"... under this provision [§ 2-403] the rights of an aggrieved cash seller are subordinated to those of the buyer's good-faith purchasers, including Article Nine lenders ..."
    526 F.2d at 1244.

    *436 The same decision was reached in a Ninth Circuit opinion citing Stowers, Los Angeles Paper Bag Co. v. James Talcott, Inc., 604 F.2d 38 (9th Cir. 1979).

    The same conclusion has also been reached in cases involving credit sellers. In In re Bowman, 25 UCC Rept.Srv. 738 (U.S.D.C., N.D.Ga.1978), the court again held that the debtor, even though a defaulting buyer, could pass title to a good faith purchaser, UCC § 403. Moreover, under UCC § 1-201(32) a secured creditor is a good faith purchaser and should therefore prevail over the reclaimants. See also, Kennett-Murray & Co. v. Pawnee National Bank, 598 P.2d 274 (Okla.1979).

    I therefore find and conclude that these cases are in point and controlling.

    Counsel for defendant, Shaffer-Haggart, Inc., have cited In re American Food Purveyors, Inc., 17 UCC Rept.Srv. 436 (U.S.D.C., N.D.Ga.1974) as a case holding for the reclaimants. However, in that opinion the court felt that it had equitable reasons for concluding that the secured lender was not a good faith purchaser. Moreover, American Food is the only opinion cited for this proposition and therefore I conclude that it is contrary to the great weight of authority and should not be followed.

    Based on the authorities cited, I conclude that the rights of reclamation are subordinate to the security interests of the Bank. Therefore, the demands for reclamation must be denied.

    If reclamation is denied to sellers with such a right, Section 546(c)(2) requires that they be granted either a lien or an administrative priority. Some of the reclaiming creditors have pointed out the questionable value of the administrative priority in view of the debtor's present financial situation. The creditors then argue that their interests are entitled to adequate protection, and that the only such protection available is a first lien on the debtor's assets.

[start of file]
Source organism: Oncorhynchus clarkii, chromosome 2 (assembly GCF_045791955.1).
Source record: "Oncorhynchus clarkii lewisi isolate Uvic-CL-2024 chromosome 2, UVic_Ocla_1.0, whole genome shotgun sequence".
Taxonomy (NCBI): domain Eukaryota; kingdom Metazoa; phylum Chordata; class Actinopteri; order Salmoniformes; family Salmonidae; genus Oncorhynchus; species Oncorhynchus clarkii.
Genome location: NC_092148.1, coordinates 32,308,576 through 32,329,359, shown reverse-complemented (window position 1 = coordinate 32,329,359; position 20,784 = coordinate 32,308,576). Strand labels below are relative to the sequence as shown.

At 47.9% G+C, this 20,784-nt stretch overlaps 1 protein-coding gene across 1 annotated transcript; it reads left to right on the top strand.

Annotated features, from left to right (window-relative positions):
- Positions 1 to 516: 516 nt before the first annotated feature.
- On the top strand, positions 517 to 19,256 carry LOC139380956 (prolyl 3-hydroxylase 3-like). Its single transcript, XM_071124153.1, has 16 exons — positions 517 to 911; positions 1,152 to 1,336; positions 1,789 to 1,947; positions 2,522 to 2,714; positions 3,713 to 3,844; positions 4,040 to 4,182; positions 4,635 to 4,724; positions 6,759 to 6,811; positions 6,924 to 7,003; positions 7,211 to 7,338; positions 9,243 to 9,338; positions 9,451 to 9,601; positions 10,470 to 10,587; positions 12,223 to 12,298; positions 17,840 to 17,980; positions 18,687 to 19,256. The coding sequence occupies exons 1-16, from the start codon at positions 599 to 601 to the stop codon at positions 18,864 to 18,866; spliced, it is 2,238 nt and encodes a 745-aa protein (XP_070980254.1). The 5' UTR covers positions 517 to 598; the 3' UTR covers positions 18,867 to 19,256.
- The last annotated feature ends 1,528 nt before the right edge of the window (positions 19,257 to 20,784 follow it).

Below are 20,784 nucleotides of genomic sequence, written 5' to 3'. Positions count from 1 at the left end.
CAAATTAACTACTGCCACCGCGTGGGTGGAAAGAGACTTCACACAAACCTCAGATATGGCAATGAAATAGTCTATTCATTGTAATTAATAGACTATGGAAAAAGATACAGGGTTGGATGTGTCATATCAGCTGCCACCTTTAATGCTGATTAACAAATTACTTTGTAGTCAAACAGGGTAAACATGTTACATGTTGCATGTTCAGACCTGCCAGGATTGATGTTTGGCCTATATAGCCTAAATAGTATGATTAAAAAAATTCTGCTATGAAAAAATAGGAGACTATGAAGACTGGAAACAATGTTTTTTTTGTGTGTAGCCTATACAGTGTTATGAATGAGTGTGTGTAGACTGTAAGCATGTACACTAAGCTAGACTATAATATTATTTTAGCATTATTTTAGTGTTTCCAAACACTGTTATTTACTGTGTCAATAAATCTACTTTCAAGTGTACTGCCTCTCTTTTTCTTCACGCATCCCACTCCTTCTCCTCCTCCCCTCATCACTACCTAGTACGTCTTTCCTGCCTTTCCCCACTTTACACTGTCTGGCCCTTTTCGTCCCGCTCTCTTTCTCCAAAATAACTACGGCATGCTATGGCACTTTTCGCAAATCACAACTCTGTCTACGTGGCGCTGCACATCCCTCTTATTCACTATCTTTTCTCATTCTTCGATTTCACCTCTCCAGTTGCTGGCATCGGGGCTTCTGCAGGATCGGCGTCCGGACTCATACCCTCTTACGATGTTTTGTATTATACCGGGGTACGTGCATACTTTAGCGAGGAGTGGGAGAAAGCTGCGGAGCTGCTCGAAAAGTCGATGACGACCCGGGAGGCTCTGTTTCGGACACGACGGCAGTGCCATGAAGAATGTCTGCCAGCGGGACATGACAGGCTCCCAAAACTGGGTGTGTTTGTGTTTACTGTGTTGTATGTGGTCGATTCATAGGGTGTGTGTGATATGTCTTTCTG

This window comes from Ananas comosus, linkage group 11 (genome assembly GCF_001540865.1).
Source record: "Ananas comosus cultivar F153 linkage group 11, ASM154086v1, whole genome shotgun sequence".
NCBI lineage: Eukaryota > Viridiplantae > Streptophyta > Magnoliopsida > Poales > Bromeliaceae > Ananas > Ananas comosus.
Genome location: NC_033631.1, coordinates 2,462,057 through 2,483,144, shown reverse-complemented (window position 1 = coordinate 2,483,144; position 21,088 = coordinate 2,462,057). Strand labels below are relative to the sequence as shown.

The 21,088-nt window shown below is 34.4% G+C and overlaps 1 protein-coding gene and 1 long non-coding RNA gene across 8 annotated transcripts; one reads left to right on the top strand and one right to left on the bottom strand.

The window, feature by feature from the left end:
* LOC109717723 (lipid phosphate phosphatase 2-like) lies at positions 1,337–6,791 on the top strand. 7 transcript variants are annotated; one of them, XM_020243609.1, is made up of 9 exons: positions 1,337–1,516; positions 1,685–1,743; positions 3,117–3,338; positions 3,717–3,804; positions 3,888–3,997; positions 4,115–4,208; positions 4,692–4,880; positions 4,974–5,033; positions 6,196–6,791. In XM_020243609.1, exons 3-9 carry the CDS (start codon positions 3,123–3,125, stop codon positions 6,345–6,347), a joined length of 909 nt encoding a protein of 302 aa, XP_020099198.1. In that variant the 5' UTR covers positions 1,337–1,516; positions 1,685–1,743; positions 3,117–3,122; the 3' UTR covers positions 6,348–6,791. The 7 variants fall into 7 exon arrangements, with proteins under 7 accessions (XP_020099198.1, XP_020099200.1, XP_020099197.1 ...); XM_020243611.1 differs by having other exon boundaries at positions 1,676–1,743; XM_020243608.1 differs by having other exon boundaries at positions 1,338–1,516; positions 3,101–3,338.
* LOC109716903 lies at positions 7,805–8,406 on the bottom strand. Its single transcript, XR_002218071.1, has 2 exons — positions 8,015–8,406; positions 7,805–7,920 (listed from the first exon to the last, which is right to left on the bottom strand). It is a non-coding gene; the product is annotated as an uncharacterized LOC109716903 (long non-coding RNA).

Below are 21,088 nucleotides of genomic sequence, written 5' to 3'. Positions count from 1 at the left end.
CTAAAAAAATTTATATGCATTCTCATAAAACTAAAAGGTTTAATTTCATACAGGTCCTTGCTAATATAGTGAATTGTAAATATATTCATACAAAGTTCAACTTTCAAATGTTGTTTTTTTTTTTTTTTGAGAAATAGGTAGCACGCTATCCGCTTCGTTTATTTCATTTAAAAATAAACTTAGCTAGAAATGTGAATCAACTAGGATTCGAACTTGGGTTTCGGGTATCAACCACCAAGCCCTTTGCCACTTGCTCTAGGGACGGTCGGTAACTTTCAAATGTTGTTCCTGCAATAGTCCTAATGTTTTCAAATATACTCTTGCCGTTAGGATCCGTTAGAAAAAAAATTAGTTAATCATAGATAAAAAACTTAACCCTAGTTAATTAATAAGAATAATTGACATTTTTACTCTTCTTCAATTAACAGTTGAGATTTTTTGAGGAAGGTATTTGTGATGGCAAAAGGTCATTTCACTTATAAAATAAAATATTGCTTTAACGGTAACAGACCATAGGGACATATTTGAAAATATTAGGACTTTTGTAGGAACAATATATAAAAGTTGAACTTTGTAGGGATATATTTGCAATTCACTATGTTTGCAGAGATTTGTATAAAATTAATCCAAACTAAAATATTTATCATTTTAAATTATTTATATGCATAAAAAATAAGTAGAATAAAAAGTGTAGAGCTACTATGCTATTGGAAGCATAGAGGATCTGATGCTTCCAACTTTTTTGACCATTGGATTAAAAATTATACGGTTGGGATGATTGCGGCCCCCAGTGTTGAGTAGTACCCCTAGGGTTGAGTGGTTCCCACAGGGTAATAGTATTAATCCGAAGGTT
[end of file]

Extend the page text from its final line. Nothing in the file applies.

As the reclaimant's rights are subordinate to the Bank's security interest, they cannot be granted a first lien. In addition, the "adequate protection" concepts of the Bankruptcy Code appear to be restricted to matters arising under Sections 363 and 364. However, there is nothing which precludes granting the reclaimants' lines on all of the debtor's assets which liens would be subordinate to that of the Bank. Such liens would secure the rights of these creditors as much as is possible under the circumstances, would give them a priority over administrative claims, and would naturally bear interest at the statutory rate.

    In passing, it should be noted that during the four months this action has been pending, none of the parties have seriously challenged the Bank's secured position. No one has insisted that the secured interest be proven, nor has anyone even bothered to look at the relevant documents. Therefore, the Court has assumed for the purpose of this motion that the Bank has a valid security interest in the debtor's assets. If it does not, the reclaimants are entitled to the return of their goods. If the goods are not returnable, appropriate judgments should be entered.